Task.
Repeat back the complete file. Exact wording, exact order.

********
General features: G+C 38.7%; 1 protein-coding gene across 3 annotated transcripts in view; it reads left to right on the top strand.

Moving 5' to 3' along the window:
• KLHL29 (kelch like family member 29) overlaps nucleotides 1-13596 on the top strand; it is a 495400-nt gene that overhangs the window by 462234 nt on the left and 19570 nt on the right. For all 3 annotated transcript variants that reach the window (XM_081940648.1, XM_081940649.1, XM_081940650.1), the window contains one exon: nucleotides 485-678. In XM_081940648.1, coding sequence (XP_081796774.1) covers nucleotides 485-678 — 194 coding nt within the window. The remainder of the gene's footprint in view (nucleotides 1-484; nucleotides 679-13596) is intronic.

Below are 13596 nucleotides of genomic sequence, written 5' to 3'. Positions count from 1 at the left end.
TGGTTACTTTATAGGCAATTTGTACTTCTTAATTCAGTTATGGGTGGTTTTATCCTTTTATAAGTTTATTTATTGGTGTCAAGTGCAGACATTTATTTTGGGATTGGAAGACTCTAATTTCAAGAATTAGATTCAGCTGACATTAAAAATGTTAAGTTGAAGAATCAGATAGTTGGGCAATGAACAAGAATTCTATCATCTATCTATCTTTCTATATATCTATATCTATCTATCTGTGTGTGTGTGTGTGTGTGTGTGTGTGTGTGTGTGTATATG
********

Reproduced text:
General features: G+C 38.7%; 1 protein-coding gene across 3 annotated transcripts in view; it reads left to right on the top strand.

Moving 5' to 3' along the window:
• KLHL29 (kelch like family member 29) overlaps nucleotides 1-13596 on the top strand; it is a 495400-nt gene that overhangs the window by 462234 nt on the left and 19570 nt on the right. For all 3 annotated transcript variants that reach the window (XM_081940648.1, XM_081940649.1, XM_081940650.1), the window contains one exon: nucleotides 485-678. In XM_081940648.1, coding sequence (XP_081796774.1) covers nucleotides 485-678 — 194 coding nt within the window. The remainder of the gene's footprint in view (nucleotides 1-484; nucleotides 679-13596) is intronic.

Below are 13596 nucleotides of genomic sequence, written 5' to 3'. Positions count from 1 at the left end.
TGGTTACTTTATAGGCAATTTGTACTTCTTAATTCAGTTATGGGTGGTTTTATCCTTTTATAAGTTTATTTATTGGTGTCAAGTGCAGACATTTATTTTGGGATTGGAAGACTCTAATTTCAAGAATTAGATTCAGCTGACATTAAAAATGTTAAGTTGAAGAATCAGATAGTTGGGCAATGAACAAGAATTCTATCATCTATCTATCTTTCTATATATCTATATCTATCTATCTGTGTGTGTGTGTGTGTGTGTGTGTGTGTGTGTGTGTATATG